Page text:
Social Movements and the Individual in African American Postmodern Fiction
ISBN10: 0807169927 ISBN13: 9780807169926 Contributors: Glenn, John L. Publisher: Louisiana State Univ Pr Published: Dec 10 2018 Pages: 212 Weight: 0.95lbs. Height: 8.50" Width: 6.50" Depth: 0.50" Language: English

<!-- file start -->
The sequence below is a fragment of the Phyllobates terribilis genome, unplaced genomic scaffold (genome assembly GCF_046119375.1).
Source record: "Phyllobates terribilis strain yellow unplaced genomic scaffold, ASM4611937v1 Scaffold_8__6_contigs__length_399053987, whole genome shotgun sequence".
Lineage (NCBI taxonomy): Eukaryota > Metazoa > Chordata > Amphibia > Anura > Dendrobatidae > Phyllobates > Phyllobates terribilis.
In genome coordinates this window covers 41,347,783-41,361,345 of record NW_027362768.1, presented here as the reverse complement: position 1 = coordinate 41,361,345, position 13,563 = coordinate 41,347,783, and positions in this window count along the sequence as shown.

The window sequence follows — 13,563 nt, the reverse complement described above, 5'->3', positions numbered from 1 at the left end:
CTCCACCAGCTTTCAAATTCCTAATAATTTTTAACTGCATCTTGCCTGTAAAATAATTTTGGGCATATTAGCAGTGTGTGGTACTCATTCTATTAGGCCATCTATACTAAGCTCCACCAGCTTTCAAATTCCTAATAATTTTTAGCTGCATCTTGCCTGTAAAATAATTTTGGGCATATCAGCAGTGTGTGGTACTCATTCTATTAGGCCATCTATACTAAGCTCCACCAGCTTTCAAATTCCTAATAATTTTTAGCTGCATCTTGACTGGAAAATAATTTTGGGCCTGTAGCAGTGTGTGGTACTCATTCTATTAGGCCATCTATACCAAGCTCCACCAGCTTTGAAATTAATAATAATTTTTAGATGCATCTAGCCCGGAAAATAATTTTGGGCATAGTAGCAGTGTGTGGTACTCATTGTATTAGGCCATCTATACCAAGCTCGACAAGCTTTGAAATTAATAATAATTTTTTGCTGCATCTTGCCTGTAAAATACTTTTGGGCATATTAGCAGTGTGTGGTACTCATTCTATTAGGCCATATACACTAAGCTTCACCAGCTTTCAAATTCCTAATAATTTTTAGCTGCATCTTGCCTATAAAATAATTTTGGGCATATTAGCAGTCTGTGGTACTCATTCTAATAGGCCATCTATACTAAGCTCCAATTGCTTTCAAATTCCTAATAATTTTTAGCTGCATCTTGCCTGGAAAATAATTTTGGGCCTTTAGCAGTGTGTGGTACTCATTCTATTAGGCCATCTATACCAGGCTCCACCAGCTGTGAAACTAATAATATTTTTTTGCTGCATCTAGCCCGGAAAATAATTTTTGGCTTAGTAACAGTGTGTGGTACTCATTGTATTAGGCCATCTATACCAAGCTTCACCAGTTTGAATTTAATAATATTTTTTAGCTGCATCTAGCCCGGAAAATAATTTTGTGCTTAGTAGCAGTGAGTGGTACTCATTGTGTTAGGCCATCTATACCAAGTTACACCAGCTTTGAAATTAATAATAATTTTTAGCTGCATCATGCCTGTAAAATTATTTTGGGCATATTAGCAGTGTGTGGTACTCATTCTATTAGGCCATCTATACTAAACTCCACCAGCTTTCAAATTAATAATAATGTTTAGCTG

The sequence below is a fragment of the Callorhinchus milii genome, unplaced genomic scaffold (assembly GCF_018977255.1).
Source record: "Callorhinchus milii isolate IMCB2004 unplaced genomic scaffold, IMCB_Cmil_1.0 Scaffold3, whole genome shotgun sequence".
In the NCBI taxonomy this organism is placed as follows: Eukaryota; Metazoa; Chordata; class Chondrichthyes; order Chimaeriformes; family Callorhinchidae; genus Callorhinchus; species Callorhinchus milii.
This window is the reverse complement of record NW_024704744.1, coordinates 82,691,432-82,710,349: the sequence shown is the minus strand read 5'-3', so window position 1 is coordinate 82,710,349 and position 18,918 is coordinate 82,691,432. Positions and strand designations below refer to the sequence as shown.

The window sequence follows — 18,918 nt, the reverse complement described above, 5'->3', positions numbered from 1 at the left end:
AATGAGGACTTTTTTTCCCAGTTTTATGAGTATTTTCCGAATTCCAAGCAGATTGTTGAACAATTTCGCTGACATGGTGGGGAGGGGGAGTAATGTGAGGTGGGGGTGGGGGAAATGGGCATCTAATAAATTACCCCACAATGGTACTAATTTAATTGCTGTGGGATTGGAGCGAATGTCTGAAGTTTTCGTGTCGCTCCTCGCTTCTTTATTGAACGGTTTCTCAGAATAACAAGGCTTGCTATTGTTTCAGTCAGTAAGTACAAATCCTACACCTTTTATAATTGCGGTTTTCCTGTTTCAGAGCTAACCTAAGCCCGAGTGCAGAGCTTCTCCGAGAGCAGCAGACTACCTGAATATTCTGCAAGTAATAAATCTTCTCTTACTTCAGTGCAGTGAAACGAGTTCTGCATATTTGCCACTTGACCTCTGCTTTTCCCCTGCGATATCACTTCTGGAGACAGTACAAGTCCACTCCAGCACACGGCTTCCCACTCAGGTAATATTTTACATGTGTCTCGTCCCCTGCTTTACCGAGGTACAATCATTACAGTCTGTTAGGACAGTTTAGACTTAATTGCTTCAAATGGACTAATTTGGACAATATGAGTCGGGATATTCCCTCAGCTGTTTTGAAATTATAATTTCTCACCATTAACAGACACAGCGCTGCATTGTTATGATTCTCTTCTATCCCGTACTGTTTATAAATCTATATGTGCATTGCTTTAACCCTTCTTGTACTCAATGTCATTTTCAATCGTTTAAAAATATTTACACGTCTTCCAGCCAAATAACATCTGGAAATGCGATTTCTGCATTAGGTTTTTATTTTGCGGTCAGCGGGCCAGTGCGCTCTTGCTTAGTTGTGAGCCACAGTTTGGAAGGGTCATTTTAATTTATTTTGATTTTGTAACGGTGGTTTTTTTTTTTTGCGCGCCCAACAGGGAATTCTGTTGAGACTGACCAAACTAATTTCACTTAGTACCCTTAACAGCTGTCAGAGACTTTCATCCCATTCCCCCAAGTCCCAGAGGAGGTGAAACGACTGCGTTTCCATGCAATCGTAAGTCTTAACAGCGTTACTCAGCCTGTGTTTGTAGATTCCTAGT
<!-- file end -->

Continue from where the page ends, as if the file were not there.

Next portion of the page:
In Progress Compromised, John L. Glenn examines how African American literature engages in debates about the political and cultural tensions prompted by black social movements during the 1950s and 1960s. Glenn presents detailed case studies of four major novels that illuminate specific periods crucial in the history of African American political struggles, including campaigns for racial integration, the zenith of the civil rights movement, black nationalism, and the immediate legacy of the civil rights era. His analysis provides a nuanced understanding of black postmodern culture and shows how writers use fiction to postulate new modes of resistance and selfhood that defy societal constraints.In Colson Whitehead's The Intuitionist, the first black female elevator inspector and her male counterparts reconsider their notions of what progress means for African Americans newly integrated into civil service and mass industry. Alice Walker's Meridian observes the novel's title character as she copes with the psychological distress experienced by activists participating in the civil rights movement, emphasizing how they bear the psychic and emotional weight of their struggle for equality. John Oliver Killens's satire The Cotillion; or, One Good Bull Is Half the Herd considers class stratification among black communities and social organizations by following the protagonists as they expose the biases of a society women's group, set against a backdrop of late-1960s black nationalism. Finally, Toni Morrison's Tar Baby concerns members of the post-civil rights generation who struggle to achieve self-renewal through introspection while confronting unresolved issues about racial identity and socioeconomic mobility. Progress Compromised showcases the discourse on black cultural politics circulating within late-twentieth-century African American literature, revealing how postmodern fiction investigates the effects of historical movements on individuals, their respective communities, and their efforts to resist social conformity and retain personal identity.